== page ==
George Siemens wrapped up the edX Consortium #FutureEDU conference with a rousing keynote address.
If you are looking for a keynoter for your next conference, meeting, confab, gathering, assembly, conclave, powwow, or rave I highly recommend George.
Most everything that George talked about in his address Where are MOOCs Leading Higher Education? made good sense to me.
George talked about the granularization of learning and assessment (from competency based learning to the rise of badges and the end of the credit hour).
George talked about the complexification of higher ed. (A new word for me, one that I love).
He argued that a single narrative no longer fits the university story.
Perhaps the most fascinating part of George’s keynote is when he talked about what MOOCs are destroying.
Amongst his list of higher ed casualties: Faculty Autonomy, Courses, Control (of the University), and Accrediting Agencies.
For George, these transitions are a natural and probably expected outcome of “the internet happening to higher education”.
“The internet happening to higher education” is a great quote.
And George’s predictions may one day prove prescient. (And I am of course doing a lousy job of capturing the subtlety, nuance, and force of George’s keynote arguments).
Where I take issue with George’s claims of what MOOCs are destroying derives from how I am seeing open online education at scale play out at my campus.
Faculty autonomy. No way. Faculty are more important than ever, and there is absolutely zero intent to influence what they will be teaching. (And I’d argue that the what, rather than the how, is the really important part of the autonomy equation. But we can debate).
Let’s leave aside the contentious issue of faculty autonomy for now, and go directly to George’s claim that MOOCs (and adaptive learning platforms) will ultimately prove the death of the traditional course.
His argument is that the traditional course narrative will eventually be understood as an anachronism in an age of non-linear and chunked learning.
As evidence he points to how we’ve gotten off track in evaluating MOOCs around the idea of “completion”, pointing out that nobody ever says that we “completed a library”.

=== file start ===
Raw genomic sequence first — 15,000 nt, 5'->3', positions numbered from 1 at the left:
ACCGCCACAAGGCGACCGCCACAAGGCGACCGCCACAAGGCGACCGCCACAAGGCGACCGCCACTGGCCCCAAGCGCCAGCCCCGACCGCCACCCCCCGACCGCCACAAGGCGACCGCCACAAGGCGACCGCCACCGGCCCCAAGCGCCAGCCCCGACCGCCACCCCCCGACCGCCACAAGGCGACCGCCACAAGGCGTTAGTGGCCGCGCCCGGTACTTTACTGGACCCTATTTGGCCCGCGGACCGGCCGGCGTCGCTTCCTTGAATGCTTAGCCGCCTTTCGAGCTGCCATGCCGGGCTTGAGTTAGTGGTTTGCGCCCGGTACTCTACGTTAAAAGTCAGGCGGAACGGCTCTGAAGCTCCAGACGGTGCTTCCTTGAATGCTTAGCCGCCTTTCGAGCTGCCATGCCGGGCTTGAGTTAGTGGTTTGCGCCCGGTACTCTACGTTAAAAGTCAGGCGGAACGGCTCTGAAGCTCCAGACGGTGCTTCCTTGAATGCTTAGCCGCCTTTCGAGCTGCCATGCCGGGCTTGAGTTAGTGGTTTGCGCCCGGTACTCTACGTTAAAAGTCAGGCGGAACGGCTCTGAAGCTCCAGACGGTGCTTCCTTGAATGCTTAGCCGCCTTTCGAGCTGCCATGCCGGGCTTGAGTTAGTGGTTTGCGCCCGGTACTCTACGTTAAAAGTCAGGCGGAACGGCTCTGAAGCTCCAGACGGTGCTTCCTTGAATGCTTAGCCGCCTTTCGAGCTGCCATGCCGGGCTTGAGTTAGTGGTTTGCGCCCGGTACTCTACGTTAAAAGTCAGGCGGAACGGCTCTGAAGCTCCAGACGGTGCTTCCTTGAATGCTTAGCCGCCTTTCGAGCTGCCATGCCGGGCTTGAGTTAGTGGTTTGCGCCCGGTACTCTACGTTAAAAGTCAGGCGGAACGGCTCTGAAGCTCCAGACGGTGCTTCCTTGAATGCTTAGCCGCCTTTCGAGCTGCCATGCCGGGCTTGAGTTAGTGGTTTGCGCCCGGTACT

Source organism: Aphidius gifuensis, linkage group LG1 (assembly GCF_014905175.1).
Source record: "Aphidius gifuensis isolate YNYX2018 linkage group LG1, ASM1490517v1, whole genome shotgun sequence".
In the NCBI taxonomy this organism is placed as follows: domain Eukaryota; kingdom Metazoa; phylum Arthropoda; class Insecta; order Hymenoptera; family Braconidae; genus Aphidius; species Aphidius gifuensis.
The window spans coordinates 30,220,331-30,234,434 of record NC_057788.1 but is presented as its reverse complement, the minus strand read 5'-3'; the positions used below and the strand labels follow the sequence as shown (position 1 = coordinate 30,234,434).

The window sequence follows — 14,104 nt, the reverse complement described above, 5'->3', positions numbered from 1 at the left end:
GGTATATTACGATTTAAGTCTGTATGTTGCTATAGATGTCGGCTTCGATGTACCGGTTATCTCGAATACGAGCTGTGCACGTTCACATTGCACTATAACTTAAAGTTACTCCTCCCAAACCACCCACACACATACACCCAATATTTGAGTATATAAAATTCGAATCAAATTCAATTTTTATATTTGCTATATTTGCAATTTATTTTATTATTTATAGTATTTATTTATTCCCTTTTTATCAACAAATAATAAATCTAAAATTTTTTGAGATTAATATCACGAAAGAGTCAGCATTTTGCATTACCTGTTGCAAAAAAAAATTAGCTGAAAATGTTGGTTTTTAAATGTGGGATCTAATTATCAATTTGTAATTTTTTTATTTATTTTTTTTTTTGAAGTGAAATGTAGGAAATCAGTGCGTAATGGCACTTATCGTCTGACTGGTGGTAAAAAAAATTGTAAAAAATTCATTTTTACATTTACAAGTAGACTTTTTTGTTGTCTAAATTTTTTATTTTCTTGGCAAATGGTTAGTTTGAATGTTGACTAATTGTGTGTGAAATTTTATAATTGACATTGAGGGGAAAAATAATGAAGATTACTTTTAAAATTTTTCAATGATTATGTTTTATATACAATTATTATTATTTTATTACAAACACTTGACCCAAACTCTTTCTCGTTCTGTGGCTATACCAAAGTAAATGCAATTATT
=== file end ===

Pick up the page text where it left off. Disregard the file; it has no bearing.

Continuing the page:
Just as the Internet disagregated music (the download replaced the album), destroyed the newspaper (Craigslist replaced the classified), the traditional course is also bound to end up on the dustbin of history.
I’m not so sure.
A little noticed and less understood phenomenon in higher ed is that courses are actually getting much better.
Why are courses getting better?
Blended learning. Online learning. Teams.
The move to redesign courses, particularly traditional large lecture courses, for blended and online formats has opened a window for a rethink of what the course is and how it should be experienced. This rethink has been undertaken as part of a larger move to teaching as a team sport, where faculty (subject matter experts) partner with instructional designers and media specialists and librarians to design the learning experience.
We see this shift to a team approach to teaching most obviously in MOOCs, but the vast bulk of course redesign and team based courses is occurring in blended classes that are not open and not taught at scale.
Where I think that George could be on to something is that as courses improve they will also become more expensive.
MOOCs and adaptive learning platforms for the masses (learning at scale), expensively designed and lavishly taught high quality courses for those select few that can pay the freight (learning at human scale).
There is precedent in other areas of the information economy.
Television has gotten much better over the last couple of decades, but only better for those able to afford the expensive premium cable subscriptions.
Game of Thrones is a superb and marvelous show, put together by a talented and diverse set of writers and actors and special effects experts, but only those that can afford HBO get to enjoy it.
Our best (large, introductory) classes at our highest cost (if not highest price) institutions may never be as good as a Game of Thrones, but we will see some pretty great classes being put together by teams of faculty and non-faculty educators.
Are MOOCs and adaptive learning platforms the reality TV of early 21st century postsecondary education?
Is George right? Will the Internet destroy the course?
Or am I right? Will the Internet destroy the narrative course for many, while bringing some courses to levels of quality and expense not previously witnessed?